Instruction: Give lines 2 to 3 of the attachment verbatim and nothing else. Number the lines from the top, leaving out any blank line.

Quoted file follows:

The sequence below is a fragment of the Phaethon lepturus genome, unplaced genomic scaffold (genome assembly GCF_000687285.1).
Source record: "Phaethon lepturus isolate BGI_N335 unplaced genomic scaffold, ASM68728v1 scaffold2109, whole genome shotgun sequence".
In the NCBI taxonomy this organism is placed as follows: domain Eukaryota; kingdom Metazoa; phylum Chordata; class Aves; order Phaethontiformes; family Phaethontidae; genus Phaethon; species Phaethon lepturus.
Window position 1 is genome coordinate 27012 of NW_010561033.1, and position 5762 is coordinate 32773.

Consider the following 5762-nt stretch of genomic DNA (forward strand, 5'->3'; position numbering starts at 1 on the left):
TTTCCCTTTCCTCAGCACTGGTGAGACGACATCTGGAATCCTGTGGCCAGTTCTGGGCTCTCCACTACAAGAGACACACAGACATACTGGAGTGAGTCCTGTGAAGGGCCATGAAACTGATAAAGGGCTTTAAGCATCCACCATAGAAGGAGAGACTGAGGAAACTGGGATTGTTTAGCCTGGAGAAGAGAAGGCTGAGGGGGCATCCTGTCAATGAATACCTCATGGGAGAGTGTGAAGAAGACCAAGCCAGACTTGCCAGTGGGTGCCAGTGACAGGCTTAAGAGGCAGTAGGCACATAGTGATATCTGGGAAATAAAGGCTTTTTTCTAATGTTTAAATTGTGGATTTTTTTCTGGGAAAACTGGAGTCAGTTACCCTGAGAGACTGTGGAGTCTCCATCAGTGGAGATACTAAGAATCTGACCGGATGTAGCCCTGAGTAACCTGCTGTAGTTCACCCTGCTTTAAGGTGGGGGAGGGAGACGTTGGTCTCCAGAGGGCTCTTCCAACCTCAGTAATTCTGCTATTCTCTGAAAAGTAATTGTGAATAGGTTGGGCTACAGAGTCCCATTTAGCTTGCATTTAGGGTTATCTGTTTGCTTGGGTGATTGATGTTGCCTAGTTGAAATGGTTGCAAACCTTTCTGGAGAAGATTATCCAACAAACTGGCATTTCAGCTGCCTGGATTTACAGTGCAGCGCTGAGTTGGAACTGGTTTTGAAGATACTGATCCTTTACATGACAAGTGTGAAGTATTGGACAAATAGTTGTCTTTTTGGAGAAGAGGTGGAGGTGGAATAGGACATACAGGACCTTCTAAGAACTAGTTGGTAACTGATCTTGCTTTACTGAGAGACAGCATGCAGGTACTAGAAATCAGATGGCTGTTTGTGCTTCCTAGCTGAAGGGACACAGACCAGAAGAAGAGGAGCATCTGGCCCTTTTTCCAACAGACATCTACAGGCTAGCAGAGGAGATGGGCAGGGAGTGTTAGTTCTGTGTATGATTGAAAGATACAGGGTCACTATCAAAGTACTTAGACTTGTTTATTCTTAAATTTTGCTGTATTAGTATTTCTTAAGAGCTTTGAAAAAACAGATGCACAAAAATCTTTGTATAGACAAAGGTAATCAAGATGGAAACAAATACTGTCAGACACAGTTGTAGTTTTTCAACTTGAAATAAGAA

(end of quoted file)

Source record: "Phaethon lepturus isolate BGI_N335 unplaced genomic scaffold, ASM68728v1 scaffold2109, whole genome shotgun sequence".
In the NCBI taxonomy this organism is placed as follows: domain Eukaryota; kingdom Metazoa; phylum Chordata; class Aves; order Phaethontiformes; family Phaethontidae; genus Phaethon; species Phaethon lepturus.